Ties can affect speech. Try to speak without extending your tongue past your lower gum, or lower lip. How well did that go? Ties can affect a baby being able to get milk out of the breast, which can affect weight gain and milk supply. Ties can affect nipple pain because the baby can’t get a proper latch, they can affect dental health because we use our tongue to get food out of our back teeth. A tongue-tie can even make it hard or almost impossible to lick an ice cream cone or lollipop. People with tongue-ties can also be terrible kissers.

There are also ties that just don’t affect breastfeeding at all. Usually they are not the ones that, as I put it, you can see from across the room. A posterior tongue-tie or most labial ties are what I believe fall in this category.

What Does Tongue-Tie Look Like?

A tongue-tied  may reach all the way to the tip of the tongue. It can cause a heart shaped or notched tongue which you may only see it when a baby cries, or you may notice he is unable to lift his tongue up very far when he cries.

Just about every baby has some degree of lip tie, which, in the opinion of a pediatric dentist who spoke about it, probably means that some degree of lip-tie is normal. Lip-ties can be the cause of nipple pain, and they can also result in a gap between the front teeth. Some moms will notice that their baby’s upper lip rolls under when he breastfeeds. If there is no other problem, I think these ties should be left alone. Lip rolling like this can also be caused by low lip tone. I have had a couple patients who had persistent pain and when they had lip ties released the pain went away. The patient that was most recent was a very tight lip tie.

To see what tongue-ties look like, Google the term and click on “Images.”

What Can Be Done About Tongue-Tie?

If you are told, or if you notice, that your baby has a tongue tie, you can choose to do nothing, and take a wait and see approach. Not every tie needs treatment. That said, some practitioners rarely refer a tongue-tied baby for treatment, or wait until there are significant problems.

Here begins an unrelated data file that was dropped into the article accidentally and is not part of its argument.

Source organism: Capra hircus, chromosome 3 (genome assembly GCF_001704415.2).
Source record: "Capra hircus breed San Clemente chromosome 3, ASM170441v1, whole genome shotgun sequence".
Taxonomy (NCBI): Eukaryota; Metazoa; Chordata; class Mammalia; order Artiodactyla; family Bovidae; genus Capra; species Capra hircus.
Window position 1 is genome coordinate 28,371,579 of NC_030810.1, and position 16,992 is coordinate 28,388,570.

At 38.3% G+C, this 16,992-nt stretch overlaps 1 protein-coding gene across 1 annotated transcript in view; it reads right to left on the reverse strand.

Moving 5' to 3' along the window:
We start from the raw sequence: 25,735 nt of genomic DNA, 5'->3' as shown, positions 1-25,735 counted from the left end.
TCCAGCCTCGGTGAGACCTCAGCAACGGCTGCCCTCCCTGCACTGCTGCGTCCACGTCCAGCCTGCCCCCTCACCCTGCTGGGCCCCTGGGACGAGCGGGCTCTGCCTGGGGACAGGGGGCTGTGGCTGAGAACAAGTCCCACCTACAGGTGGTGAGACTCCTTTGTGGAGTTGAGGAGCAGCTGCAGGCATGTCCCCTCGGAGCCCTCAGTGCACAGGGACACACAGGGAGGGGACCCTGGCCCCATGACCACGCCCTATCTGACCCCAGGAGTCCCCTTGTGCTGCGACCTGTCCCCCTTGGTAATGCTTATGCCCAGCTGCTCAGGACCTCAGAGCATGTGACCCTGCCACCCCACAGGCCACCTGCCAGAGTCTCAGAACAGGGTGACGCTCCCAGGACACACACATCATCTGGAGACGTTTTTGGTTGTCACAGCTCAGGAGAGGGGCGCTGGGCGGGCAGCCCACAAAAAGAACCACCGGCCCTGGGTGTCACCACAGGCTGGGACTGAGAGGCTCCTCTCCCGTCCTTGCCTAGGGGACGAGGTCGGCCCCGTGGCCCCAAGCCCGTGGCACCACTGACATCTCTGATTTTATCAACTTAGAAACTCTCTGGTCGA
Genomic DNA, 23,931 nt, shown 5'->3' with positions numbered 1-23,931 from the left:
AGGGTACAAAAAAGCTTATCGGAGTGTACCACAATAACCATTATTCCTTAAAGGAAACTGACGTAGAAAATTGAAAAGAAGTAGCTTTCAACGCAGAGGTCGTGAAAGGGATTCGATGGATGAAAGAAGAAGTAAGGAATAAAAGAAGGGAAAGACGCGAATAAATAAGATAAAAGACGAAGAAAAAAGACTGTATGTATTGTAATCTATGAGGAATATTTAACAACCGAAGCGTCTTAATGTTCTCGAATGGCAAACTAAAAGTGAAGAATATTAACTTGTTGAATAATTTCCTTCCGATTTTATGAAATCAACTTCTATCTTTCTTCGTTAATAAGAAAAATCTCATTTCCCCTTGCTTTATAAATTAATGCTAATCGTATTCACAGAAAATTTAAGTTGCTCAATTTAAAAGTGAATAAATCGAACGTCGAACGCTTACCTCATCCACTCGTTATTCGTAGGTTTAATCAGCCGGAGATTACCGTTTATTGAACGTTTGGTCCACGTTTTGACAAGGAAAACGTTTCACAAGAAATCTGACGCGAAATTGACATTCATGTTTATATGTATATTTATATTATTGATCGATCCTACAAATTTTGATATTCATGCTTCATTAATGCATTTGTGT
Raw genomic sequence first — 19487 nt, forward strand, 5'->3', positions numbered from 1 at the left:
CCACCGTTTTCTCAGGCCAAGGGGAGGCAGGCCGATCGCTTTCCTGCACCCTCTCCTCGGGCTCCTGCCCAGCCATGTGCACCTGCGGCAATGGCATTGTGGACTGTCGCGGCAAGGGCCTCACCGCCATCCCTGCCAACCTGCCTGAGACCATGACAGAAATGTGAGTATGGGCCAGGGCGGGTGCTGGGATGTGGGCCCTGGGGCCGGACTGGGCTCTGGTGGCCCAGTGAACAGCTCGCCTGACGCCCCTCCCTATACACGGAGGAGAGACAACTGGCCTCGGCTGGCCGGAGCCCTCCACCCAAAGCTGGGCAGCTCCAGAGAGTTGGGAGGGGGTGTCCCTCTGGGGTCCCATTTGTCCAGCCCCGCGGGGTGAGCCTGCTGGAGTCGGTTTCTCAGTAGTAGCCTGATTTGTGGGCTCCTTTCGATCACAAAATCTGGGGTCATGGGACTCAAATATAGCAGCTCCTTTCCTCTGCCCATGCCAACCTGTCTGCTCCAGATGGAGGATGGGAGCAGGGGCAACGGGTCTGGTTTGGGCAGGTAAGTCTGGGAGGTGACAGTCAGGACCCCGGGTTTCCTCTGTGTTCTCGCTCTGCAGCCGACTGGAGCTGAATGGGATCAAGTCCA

Ties can be released surgically, with scissors. That’s not quite as scary as it sounds. It is usually only 1-3 snips, and some babies don’t even cry. Some practitioners use some local anesthetic while others don’t. Another treatment that is becoming more popular is using a laser to release the tie. Doing stretching exercises after the procedure can help, so be sure to ask about this.

Over-treating Tongue-Tie and Lip-Tie

Just as some practitioners won’t treat very often, others over-treat. We had to stop referring to one practitioner because he was lasering tongues, upper lips and cheeks  on every baby who was sent to him. All three, on every baby. We didn’t feel confident in him adequately assessing before treating. There are times when we are not sure if something needs to be treated, but we think they do need to be assessed. In my opinion, not every baby needs all of those things released. I guess I just have more faith in mother nature’s ability in getting it right most of the time.

What Should You Expect After a Tongue-Tie or Lip-Tie is Released

Often, improvement will happen right away, both for nipple pain, and how much milk your baby can get out. Practitioners usually like moms to breastfeed immediately because this can help minimize bleeding. You are probably thinking, wait, there is going to be blood? Any kind of incision can, and probably will cause some bleeding. It is usually not more than a cotton swab’s worth.

I do recommend following up with a lactation consultant if the problem was that your baby couldn’t get enough milk out of your breasts. If nipple pain was the only reason you were having and this goes away, there is no reason for follow-up.

One Last Thought

It never hurts to do some research on your own, especially if there is disagreement from everyone involved about what to do. If you are having a problem, getting your baby’s tongue looked at by a specialist who would treat it, getting educated is never a bad idea.



  1. My 7 month old great-granddaughter has just been diagnosed with 2 buccal ties. My granddaughter used a lactation consultant at the hospital and they never noticed anything wrong even though she worked with her several times. Needless to say after about 4 weeks they switched to bottles. It has not affected her eating or using a bottle, but my granddaughter doesn’t no what to do now. Her pediatrician said to wait until she is 2 years old. Is that normal? Wouldn’t it be better to see a specialist now? Who should she see? A pediatric dentist, E.N.T. or who?

  2. Hi Dianna,
    Assessment of the buccal area is not really common unless there is a problem indicating a full assessment. I always do a full suck assessment on outpatients but not inpatients unless they are having issues that can’t be addressed. Even when I feel them, there is often no problem going on with the baby. Quite honestly, we didn’t even talk about them 5 years ago. Who diagnosed them? If she is concerned I would recommend a pediatric dentist do an evaluation.Good luck!

  3. Thank you so much. Glad to hear it is not that concerning. We do have an appointment next week with a pediatric dentist, so hope to learn more then. I know all infants drool especially when teething but it seems excessive to me. We are seeing a pediatric dermatologist also because her face has been very red and chapped looking for about 6 weeks(we live in Florida so weather is not really cold). They think it may be eczema. Just wandered about the drooling. Thank you again.

  4. I am sorry, her pediatrician noticed about 2 weeks ago when they were checking this extensive rash. When I say red, I mean bright, bright red. Both cheeks up past her nose and entire chin and lower jaw area.